I want to compute the sampling distribution of the mean for $k$ samples from an arbitrary, known probability density $f(x)$, with $x \in \mathbb{R}$. What is the most efficient way to do so numerically?

(For the record, this is part of a MATLAB toolbox I am writing, but the question is language-independent.)

This is what I thought so far on top of my head.

Let $f_k$ be the sampling distribution of the mean for $k$ samples ($f_1 = f$). Then we can write: $$ f_k(x) = \int \int \delta\left(x - \frac{(k-1) \cdot y + z}{k}\right) \; f_{k-1}(y) \; f(z) \, dy \, dz \\ = \int f_{k-1}(y) \; f\left(k \cdot x - (k-1) \cdot y\right) dy \\ \propto \int f_{k-1}\left(\frac{y}{k-1}\right) \; f\left(k \cdot x - y\right) dy. \\ $$ By appropriately defining two auxiliary densities: $$g_k (x) \propto f_k(k \cdot x) \\ h_k(y) \propto f_k(y/(k-1)),$$ the equation for $f_k$ can be rewritten as: $$ g_k(\tilde{x}) \propto \int h_{k-1}(y) \; f\left(\tilde{x} - y\right) dy, $$ which is a convolution, and therefore can be efficiently solved by FFT.

This way, I can write an algorithm that iterates its way up to any $k$. The disadvantage of this method is that, in addition to the FFT, at every step I need to recompute the $g_k$ and $h_k$ (e.g., via numerical interpolation).

The naive algorithm would compute every $k$ iteratively, with total computation time $O(k)$, but it just occurred to me that with a divide et impera approach I need only to compute $k$ for powers of 2 and then fill in the rest, with computation time $O(\log_2 k)$. I haven't fledged this out but it should work pretty much the same.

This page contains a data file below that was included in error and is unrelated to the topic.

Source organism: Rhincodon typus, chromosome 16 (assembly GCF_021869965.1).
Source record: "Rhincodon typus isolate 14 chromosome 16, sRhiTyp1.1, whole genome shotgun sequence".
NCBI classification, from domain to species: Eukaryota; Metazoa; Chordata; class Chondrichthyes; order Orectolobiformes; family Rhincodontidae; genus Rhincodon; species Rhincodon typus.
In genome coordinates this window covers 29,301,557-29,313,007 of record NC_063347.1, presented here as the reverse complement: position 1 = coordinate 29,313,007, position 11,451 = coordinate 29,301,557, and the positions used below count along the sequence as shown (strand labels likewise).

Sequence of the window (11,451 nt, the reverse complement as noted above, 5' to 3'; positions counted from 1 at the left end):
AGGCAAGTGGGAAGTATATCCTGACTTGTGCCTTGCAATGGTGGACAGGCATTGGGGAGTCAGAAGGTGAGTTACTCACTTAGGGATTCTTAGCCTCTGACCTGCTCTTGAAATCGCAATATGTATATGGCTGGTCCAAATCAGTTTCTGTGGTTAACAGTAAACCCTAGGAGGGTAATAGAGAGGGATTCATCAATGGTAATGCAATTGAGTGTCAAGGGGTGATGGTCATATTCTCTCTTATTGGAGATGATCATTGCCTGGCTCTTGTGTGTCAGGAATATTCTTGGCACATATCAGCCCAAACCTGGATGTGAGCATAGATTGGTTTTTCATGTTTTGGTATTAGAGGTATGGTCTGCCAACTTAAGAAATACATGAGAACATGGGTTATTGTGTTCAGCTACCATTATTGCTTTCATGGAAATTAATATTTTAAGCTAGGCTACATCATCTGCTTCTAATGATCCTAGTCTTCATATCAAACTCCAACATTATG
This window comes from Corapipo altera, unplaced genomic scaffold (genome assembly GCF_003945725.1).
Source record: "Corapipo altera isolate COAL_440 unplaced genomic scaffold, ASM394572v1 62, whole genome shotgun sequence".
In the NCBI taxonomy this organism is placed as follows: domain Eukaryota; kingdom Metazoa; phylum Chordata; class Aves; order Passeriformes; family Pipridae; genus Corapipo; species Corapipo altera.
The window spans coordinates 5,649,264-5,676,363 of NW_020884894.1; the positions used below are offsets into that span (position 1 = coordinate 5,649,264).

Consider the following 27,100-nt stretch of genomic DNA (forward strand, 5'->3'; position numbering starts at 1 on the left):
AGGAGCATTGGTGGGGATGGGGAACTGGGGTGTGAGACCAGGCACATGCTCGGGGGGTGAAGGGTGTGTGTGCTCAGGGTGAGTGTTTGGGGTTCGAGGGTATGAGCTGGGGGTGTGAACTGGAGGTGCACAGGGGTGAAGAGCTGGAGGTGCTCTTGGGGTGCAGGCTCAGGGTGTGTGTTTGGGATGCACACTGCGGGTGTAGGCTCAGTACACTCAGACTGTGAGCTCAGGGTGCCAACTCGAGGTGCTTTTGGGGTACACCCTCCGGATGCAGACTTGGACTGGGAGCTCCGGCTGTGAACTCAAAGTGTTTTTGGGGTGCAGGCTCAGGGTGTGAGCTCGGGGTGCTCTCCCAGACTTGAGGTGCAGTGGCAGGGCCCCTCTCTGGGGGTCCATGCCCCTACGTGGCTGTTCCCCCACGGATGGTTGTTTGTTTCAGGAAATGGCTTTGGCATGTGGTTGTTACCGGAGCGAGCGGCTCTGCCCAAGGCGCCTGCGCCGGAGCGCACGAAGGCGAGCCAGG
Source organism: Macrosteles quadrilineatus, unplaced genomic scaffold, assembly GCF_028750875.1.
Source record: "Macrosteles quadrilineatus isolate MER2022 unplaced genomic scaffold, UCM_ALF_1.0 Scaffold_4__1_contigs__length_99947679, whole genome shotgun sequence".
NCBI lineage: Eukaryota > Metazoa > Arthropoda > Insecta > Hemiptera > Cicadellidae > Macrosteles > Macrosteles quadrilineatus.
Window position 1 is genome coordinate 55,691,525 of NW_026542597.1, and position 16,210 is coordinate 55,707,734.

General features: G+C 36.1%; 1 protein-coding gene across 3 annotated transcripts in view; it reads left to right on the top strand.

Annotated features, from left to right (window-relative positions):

My questions are:

  1. Is there already a "standard" algorithm or a package (in any language - e.g., R) to solve this problem? I'd be curious to see how they approach it.
  2. Can you think of a better way than the one I am proposing? (I am not particularly happy with the $g_k$ and $h_k$, but I don't see a way around it.)

PS: This is my first post on any stackexchange, so I am happy to take suggestions on how to improve the format.


1 Answer 1


I don't know about "most efficient", but consider that the kth power of the Fourier transform of $f$ is the FT of the sum of the $k$ random variates. So once you have the FT of $f$, the remaining calculations should involve only a power and the inverse transform.

See also Wikipedia on the Characteristic function (which up to sign of the argument of $\exp$) is just a Fourier transform.

  • $\begingroup$ Yes, that's a good point.This is essentially what I was doing in a less efficient way. $\endgroup$
    – lacerbi
    Commented Jun 23, 2015 at 15:03
  • $\begingroup$ (pressed enter by mistake, this is the full comment) Yes, that's a very good point, thanks! This is essentially what I was doing, but my method was less efficient and less clear. The only downside is that if I do a naive direct computation of the $k$-th power via FT I would need to allocate $O(k)$ space (otherwise the tails of the distribution would get 'clipped'). $\endgroup$
    – lacerbi
    Commented Jun 23, 2015 at 15:09
  • $\begingroup$ Yes, you need to have enough room for the solution, which is "larger" than the thing you start with. If your original $f$ is done on a grid of $m$ bins, you may need as many as $km$ bins, depending on how rapidly the tail goes down and how large $k$ is. $\endgroup$
    – Glen_b
    Commented Jun 24, 2015 at 1:18

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